35 years ago to this day, a group of brave men gathered in Larry Kramer’s living room in the West Village of Manhattan to discuss the “gay cancer” that was affecting their friends and lovers. Choosing hope and strength over fear and helplessness, a hat was soon passed around and $7,000 was collected to fight this disease. The next year, in 1982, the world’s first AIDS service organization, Gay Men’s Health Crisis, was formally incorporated with a mission of fighting to end the AIDS epidemic and uplifting the lives of all affected.
We now know that the “gay cancer” was actually HIV and AIDS, one of the most destructive diseases humankind has ever faced. Since the first reported cases in 1981; approximately 30 million people have died of AIDS-related illnesses.
Throughout all 35 years of the HIV and AIDS epidemic, GMHC has remained a vital and ever evolving source of programs, services, and information for those living with and affected by the virus. In 35 short years, we have grown and changed tremendously as an organization, but the one thing that has not changed is our core mission.
In 2015, GMHC served 10,000 clients. We provided 3,000 HIV and STD tests, maintained a 90 percent viral suppression rate of those who tested positive, served 80,000 hot meals, and opened a newly renovated youth space. We are currently in the process of introducing new mental health and substance abuse clinics to meet the growing mental health crisis in this country. And, we relaunched our historic Buddy Program to meet the unmet needs of HIV and AIDS long term survivors.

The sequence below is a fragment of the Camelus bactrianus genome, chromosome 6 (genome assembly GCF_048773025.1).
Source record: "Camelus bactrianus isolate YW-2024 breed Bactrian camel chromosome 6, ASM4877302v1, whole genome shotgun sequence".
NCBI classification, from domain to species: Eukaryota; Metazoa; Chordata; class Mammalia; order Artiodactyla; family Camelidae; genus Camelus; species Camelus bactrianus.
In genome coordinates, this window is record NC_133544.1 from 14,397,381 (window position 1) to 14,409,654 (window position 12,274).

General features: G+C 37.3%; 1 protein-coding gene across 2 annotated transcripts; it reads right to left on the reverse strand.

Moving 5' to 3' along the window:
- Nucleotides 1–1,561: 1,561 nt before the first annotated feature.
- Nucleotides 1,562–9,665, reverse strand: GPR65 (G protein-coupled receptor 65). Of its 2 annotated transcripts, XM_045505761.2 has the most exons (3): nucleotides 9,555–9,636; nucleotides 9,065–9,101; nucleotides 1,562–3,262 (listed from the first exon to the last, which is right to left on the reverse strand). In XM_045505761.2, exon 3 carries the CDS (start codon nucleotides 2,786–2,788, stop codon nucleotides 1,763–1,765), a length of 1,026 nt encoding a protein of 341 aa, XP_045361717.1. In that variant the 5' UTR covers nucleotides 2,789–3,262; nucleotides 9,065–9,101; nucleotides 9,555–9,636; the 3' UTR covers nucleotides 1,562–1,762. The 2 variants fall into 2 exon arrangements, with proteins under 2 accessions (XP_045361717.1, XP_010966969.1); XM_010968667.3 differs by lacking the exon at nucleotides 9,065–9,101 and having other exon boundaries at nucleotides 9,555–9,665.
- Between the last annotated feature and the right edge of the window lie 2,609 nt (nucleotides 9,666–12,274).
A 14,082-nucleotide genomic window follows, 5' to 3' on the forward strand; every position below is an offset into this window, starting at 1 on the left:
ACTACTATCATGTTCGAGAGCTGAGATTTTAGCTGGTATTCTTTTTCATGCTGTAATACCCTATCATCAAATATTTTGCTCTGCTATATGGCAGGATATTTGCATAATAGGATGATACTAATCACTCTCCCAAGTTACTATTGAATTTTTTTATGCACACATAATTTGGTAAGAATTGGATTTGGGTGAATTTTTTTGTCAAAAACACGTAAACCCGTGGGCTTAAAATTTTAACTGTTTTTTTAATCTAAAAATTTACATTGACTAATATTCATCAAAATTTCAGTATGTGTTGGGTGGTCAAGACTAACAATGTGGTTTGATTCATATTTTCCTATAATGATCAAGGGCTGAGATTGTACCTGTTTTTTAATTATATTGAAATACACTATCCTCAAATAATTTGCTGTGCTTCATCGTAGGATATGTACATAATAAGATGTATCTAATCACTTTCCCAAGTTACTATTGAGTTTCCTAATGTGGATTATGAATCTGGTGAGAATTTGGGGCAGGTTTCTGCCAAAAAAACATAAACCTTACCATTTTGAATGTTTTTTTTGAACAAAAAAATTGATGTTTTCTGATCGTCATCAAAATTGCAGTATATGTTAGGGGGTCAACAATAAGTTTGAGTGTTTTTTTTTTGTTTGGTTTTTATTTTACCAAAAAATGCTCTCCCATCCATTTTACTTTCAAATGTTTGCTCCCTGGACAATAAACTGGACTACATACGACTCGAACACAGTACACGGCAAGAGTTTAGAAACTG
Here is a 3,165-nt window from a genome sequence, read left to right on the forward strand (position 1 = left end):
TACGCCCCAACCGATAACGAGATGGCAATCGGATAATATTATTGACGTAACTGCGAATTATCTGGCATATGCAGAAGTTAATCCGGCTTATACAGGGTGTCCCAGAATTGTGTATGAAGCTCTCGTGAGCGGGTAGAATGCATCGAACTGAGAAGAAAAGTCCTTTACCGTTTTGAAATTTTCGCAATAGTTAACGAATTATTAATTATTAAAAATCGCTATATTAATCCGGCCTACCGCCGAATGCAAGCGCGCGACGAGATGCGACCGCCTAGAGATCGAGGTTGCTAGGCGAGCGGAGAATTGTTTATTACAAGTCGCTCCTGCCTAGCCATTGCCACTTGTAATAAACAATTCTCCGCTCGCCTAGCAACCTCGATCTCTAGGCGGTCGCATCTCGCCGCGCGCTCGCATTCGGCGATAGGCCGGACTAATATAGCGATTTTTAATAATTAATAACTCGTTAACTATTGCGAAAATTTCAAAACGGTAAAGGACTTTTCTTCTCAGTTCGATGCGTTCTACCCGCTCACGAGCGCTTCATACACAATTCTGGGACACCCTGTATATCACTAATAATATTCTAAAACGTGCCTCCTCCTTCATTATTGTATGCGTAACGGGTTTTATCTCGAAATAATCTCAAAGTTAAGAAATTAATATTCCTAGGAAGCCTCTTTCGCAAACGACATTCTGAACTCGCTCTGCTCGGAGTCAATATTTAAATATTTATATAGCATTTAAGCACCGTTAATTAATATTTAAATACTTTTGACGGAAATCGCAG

Looking to the future, I am confident that we can end the epidemic. We have the tools. But I would be remised to say that we must never become complacent, and we must not stop fighting.
As a tribute to the founders of GMHC who gathered on August 11, exactly 35 years ago, I pledge to continue to fight, until we have accomplished our mission of finding a cure, and ending AIDS.